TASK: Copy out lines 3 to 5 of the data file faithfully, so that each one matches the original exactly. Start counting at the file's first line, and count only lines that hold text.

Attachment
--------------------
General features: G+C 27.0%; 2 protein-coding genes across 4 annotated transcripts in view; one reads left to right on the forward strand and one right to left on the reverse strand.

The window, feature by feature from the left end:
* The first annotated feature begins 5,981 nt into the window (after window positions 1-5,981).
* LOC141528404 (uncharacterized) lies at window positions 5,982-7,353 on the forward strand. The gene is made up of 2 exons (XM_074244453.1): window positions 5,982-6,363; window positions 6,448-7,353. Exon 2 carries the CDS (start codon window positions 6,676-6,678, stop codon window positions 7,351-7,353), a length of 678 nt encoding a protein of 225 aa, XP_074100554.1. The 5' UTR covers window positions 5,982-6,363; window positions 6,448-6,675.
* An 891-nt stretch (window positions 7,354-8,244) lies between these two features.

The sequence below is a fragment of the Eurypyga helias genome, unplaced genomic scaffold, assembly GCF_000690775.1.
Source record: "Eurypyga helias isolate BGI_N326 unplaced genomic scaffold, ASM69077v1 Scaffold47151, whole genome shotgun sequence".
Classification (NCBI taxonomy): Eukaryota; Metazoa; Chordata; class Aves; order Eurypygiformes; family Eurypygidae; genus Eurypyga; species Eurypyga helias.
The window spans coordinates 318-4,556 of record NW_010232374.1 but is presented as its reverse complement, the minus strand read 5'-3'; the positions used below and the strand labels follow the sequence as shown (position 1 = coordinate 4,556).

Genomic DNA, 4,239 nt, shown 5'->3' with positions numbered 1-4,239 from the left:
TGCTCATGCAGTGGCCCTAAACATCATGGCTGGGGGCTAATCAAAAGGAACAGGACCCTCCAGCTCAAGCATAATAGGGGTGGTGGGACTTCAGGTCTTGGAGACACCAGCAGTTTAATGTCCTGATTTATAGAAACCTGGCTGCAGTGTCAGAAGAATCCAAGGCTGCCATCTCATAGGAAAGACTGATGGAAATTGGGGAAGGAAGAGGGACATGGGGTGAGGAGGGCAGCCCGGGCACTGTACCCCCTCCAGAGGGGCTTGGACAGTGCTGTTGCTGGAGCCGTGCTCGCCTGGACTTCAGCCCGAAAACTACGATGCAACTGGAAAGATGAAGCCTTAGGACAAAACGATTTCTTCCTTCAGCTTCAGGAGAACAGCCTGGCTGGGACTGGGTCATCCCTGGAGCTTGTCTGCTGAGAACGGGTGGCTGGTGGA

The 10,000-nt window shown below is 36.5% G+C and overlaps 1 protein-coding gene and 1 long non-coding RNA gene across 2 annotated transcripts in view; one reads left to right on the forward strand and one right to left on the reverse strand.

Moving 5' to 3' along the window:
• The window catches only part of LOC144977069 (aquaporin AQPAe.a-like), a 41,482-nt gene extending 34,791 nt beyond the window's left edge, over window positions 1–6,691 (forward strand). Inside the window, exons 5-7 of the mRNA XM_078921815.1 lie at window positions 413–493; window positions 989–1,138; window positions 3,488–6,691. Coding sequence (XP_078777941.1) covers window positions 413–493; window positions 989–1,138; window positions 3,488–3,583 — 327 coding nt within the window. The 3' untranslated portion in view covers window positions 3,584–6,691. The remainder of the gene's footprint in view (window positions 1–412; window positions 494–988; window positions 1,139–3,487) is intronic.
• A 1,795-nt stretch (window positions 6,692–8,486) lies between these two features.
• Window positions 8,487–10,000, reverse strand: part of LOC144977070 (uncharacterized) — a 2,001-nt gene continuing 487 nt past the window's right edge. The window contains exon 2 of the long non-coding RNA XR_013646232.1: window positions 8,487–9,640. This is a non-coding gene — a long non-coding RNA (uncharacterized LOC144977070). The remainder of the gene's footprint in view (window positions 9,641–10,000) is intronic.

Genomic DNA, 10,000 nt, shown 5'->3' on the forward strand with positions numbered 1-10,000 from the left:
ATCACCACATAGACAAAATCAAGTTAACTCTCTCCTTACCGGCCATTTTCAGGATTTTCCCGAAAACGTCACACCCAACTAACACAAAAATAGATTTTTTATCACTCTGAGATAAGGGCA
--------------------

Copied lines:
* The first annotated feature begins 5,981 nt into the window (after window positions 1-5,981).
* LOC141528404 (uncharacterized) lies at window positions 5,982-7,353 on the forward strand. The gene is made up of 2 exons (XM_074244453.1): window positions 5,982-6,363; window positions 6,448-7,353. Exon 2 carries the CDS (start codon window positions 6,676-6,678, stop codon window positions 7,351-7,353), a length of 678 nt encoding a protein of 225 aa, XP_074100554.1. The 5' UTR covers window positions 5,982-6,363; window positions 6,448-6,675.
* An 891-nt stretch (window positions 7,354-8,244) lies between these two features.